Now, the question left in our mind: is this the same pressure imbalance concept that was used in that vacuum pressure bazooka we saw a couple years back?
Continue reading “Pneumatic Pen Gun is Fit for James Bond”
The Midwest RepRap Festival isn’t just people hanging out with their 3D printers all weekend; There are also people bringing all the things they made with their 3D printers. There was an R2D2 and half of a B1 Battle Droid, a 3D printed quadcopter and of course 3D printed weaponry. [Ryan] and [Kane] from Mostly Harmless Arms brought a collection of their totally not trademark infringing not-Nerf guns.
The guys have a few designs for guns that shoot silicone-tipped extruded foam darts much further than a Nerf gun. There’s a bow, a more traditional spring-powered blaster, and a crossbow. All the designs with the exception of a few pipes and tubes and springs are 3D printed, and all the parts are small enough to fit on an 8″ bed. The darts are made with a dome mold for silicon and insulation foam that’s normally wedged in window and door frames. They’re dusted with cornstarch to prevent sticking, although in the video below there were a few jams. That’s to be expected; there was a camera around.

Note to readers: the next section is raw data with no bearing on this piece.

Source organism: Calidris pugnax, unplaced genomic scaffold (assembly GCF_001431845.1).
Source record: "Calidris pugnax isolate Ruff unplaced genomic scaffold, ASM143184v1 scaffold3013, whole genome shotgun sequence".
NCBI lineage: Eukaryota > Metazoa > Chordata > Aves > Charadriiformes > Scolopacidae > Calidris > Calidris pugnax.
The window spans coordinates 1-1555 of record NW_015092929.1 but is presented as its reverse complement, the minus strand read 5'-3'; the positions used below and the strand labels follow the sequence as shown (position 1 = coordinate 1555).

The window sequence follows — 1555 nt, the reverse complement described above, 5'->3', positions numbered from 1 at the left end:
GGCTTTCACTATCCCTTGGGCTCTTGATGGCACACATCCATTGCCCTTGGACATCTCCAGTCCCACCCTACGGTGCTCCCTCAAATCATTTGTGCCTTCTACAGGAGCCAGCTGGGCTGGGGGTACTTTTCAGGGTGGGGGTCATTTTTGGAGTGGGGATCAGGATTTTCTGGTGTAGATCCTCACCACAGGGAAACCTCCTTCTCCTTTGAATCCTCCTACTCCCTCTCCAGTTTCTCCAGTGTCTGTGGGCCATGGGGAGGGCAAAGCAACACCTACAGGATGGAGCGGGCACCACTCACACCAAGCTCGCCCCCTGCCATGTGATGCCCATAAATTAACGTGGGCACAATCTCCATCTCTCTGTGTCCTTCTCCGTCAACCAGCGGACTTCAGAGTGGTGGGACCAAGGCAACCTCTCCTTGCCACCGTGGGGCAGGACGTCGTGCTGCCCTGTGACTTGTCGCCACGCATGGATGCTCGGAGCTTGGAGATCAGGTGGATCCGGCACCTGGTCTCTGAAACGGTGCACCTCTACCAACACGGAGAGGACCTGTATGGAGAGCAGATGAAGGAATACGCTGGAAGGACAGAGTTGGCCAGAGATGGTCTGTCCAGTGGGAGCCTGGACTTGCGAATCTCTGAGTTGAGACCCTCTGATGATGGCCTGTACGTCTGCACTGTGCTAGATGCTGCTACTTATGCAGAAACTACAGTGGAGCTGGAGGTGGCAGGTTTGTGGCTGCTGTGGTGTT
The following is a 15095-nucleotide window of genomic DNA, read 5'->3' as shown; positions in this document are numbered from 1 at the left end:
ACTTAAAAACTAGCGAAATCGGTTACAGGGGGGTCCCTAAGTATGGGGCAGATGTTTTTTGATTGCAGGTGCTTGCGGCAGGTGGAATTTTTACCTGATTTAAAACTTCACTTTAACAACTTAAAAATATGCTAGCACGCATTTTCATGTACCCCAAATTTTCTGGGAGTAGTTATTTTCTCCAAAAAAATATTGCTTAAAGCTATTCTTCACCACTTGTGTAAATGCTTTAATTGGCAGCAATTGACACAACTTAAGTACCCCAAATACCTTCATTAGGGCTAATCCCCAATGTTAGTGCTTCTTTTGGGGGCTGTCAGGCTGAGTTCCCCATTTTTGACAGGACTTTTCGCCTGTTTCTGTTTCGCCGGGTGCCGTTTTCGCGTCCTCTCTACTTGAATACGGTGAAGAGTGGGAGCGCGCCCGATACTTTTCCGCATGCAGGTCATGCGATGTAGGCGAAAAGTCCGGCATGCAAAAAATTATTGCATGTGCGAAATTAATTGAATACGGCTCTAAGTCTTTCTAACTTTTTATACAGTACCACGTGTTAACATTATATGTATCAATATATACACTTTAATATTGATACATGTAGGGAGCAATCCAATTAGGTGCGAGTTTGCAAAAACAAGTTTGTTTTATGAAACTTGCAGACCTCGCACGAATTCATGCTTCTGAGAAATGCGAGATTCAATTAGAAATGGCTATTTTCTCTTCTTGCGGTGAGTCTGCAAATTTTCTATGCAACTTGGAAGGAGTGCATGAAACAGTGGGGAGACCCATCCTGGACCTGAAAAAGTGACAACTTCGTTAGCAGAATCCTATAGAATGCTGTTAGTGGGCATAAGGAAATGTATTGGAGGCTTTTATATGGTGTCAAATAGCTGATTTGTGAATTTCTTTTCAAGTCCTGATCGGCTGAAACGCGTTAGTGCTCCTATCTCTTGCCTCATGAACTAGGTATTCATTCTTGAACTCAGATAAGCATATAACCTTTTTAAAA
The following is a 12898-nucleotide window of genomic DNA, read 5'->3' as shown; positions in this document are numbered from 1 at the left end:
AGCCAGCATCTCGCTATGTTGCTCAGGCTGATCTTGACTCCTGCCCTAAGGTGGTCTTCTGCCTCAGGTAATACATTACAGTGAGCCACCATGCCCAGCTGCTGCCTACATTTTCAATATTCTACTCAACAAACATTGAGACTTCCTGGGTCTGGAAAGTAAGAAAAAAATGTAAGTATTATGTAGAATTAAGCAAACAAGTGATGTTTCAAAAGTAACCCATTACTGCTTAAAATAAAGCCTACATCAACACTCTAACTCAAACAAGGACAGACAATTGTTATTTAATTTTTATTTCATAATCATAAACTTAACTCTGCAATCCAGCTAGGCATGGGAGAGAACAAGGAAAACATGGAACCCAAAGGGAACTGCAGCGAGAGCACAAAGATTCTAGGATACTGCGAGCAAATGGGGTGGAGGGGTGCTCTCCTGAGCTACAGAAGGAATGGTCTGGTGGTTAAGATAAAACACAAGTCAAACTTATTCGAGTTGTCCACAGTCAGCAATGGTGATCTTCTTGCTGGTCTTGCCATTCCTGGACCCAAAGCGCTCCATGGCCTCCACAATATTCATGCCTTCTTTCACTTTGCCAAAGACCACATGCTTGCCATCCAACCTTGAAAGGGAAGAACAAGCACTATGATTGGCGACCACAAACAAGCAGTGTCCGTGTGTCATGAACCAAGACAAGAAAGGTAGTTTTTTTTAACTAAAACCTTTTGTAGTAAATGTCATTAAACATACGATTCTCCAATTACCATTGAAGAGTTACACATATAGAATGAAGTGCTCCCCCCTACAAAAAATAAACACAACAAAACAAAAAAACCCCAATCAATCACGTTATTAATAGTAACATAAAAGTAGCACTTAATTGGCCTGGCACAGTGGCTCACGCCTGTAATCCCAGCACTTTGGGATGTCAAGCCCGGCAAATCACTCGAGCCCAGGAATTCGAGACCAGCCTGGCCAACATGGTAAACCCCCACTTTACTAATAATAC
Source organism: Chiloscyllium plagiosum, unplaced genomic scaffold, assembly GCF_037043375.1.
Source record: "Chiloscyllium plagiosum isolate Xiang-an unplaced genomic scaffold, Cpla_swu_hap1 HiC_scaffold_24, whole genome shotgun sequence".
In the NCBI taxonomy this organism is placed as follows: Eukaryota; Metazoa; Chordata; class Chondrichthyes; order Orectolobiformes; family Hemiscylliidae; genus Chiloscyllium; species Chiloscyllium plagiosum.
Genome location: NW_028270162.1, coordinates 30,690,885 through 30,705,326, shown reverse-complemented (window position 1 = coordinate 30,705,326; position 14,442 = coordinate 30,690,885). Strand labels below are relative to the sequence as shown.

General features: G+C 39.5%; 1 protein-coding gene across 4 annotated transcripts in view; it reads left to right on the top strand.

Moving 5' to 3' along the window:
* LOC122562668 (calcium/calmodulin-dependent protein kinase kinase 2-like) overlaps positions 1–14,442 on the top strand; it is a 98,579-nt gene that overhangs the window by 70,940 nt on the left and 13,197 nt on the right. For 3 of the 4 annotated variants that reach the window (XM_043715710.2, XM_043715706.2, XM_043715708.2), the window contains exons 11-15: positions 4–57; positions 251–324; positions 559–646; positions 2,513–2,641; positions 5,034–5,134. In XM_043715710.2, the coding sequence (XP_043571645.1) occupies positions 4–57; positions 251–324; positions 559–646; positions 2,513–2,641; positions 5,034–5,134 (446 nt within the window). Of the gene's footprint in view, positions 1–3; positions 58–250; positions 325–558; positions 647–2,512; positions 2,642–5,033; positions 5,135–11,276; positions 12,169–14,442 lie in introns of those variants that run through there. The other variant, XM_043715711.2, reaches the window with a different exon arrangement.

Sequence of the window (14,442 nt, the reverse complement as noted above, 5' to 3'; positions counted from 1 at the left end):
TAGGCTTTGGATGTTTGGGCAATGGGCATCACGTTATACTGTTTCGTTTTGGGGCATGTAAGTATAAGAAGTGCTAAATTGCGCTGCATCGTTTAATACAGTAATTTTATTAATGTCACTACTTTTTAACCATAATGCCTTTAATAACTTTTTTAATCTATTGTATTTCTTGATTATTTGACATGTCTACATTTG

Continue reading “MRRF: Mostly Harmless 3D Printed Arms”
A long time ago when WiFi and Bluetooth were new and ‘wardriving’ was still a word, a few guys put a big antenna on a rifle and brought it to DefCon. Times have changed, technology has improved, and now [Hunter] has built his own improved version.
The original sniper Yagi was a simple device with a 2.4 GHz directional antenna taped onto the barrel, but without any real computational power. Now that displays, ARM boards, and the software to put this project all together are cheap and readily available, [Hunter] looked towards ubiquitous computing platforms to make his Sniper Yagi a little more useful.